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Some journals, organizations leveraging social media


A recent study has determined that some academic journals use social media such as Facebook and Twitter to greatly increase their exposure to a wider audience.

While some organizations and groups have been successful with their social media campaigns, however, most have declined to participate.

The study, conducted by the University of Colorado Cancer Center, examined how 102 dermatology journals, organizations and patient-advocacy groups used social media to increase visibility. The study determined that the most popular patient-advocacy networks tended to have about twice the social media followers of professional organizations, which in turn tended to have about twice the followers of journals.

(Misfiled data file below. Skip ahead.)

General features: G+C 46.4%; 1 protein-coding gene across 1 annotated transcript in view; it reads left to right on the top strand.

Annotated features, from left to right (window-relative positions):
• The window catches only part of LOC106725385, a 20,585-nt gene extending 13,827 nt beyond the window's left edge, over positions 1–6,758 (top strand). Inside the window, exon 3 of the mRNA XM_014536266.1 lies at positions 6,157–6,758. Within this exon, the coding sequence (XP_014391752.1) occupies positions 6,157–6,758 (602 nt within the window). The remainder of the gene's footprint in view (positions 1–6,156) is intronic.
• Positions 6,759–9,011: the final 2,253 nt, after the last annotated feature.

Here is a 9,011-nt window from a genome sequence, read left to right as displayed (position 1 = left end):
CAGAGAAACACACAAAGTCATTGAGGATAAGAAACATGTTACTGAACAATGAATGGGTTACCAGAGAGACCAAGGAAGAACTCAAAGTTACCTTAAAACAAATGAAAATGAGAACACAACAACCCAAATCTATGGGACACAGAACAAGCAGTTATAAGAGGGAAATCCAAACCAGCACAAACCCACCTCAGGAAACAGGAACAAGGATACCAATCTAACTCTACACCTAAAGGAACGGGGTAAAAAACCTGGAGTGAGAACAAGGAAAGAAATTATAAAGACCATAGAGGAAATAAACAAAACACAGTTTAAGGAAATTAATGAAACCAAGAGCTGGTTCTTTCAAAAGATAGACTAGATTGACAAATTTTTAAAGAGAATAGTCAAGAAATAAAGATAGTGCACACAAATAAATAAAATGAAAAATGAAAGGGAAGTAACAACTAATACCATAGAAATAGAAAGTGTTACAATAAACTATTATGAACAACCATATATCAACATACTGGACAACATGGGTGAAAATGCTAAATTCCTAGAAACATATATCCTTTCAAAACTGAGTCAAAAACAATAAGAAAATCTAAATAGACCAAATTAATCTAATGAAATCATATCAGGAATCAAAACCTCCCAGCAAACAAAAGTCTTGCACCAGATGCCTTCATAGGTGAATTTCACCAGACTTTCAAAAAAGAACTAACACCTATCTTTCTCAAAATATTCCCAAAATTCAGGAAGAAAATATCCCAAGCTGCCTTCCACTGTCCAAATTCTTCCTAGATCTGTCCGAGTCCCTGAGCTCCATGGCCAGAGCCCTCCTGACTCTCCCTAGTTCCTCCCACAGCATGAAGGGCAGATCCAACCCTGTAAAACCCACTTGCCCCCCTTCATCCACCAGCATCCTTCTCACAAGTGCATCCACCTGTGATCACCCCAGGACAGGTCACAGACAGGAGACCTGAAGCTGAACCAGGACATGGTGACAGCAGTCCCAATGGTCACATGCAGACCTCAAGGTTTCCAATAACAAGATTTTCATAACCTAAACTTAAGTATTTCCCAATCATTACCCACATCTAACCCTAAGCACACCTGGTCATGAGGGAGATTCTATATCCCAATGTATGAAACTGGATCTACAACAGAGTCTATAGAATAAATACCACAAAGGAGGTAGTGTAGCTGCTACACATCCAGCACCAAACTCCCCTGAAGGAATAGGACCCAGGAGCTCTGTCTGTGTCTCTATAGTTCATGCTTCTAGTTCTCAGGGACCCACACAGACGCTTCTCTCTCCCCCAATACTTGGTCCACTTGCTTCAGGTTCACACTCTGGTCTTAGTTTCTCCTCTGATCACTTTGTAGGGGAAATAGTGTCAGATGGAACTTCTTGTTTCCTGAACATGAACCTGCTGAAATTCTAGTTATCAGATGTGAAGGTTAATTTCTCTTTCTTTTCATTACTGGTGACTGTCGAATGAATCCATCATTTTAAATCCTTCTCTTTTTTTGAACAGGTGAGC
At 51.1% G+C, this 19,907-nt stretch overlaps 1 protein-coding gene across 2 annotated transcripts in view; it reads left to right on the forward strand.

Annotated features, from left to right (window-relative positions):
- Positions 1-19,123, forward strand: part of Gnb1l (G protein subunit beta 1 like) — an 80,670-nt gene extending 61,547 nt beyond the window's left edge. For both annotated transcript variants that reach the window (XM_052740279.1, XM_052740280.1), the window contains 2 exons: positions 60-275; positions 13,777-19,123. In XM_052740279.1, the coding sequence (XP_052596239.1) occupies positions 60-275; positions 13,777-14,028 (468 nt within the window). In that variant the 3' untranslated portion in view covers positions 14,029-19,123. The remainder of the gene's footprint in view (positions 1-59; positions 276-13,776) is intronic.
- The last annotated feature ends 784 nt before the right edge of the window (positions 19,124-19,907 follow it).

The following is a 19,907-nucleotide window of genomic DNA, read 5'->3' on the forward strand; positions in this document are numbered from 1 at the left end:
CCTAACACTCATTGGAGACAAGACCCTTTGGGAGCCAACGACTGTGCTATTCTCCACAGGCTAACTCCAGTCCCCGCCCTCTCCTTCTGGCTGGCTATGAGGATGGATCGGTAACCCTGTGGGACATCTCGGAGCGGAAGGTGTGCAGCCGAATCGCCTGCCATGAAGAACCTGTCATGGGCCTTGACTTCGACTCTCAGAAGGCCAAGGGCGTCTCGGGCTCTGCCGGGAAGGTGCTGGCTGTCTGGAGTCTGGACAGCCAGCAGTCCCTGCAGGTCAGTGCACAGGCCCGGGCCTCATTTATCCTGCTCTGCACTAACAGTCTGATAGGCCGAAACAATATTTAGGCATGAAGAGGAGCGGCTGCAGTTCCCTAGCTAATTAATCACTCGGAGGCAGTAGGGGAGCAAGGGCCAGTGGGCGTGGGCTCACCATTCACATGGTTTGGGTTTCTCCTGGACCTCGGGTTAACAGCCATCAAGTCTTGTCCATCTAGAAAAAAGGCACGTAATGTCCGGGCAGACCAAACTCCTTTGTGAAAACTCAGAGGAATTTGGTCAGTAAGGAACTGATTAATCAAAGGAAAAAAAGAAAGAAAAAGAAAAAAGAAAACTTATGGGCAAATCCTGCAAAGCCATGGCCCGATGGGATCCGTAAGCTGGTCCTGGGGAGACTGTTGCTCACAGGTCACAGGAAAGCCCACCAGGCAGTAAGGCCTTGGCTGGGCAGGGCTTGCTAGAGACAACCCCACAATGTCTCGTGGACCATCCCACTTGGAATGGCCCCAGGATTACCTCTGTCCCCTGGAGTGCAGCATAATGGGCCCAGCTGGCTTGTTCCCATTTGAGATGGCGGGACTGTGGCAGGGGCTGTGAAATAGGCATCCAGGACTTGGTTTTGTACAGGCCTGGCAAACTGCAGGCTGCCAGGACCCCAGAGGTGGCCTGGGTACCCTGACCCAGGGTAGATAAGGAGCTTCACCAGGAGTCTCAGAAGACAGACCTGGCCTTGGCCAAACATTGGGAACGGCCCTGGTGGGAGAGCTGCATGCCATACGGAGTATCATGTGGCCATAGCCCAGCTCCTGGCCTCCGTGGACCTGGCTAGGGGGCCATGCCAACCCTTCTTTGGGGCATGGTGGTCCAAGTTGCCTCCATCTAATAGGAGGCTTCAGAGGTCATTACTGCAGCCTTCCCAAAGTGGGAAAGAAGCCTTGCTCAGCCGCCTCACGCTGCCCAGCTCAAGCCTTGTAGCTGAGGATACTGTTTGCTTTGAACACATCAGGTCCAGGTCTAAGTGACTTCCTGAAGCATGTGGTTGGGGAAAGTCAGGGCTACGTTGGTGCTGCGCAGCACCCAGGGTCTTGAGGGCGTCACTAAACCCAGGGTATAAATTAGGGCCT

One of the study’s findings was that prominent journals tended to have the largest social media presence, according to a university news release. For example, the New England Journal of Medicine has more than 400,000 Facebook followers. Not surprisingly, lesser-known journals appear to have a much smaller social-media footprint, if they have one at all. Of the 102 dermatology journals studied, only about 13 percent had a Facebook presence, and only about 14 percent had a Twitter account.

“We find that dermatology journals are increasingly following the lead of major general-medicine journals in using Facebook and Twitter to disseminate their findings,” Robert Dellavalle, M.D., Ph.D., associate professor of dermatology at the University of Colorado School of Medicine, tells Dermatology Times. “This is good news for the general public that hungers for more guidance in diagnosing and treating skin disease.”

The study findings were published online Nov. 6 in JAMA Dermatology.

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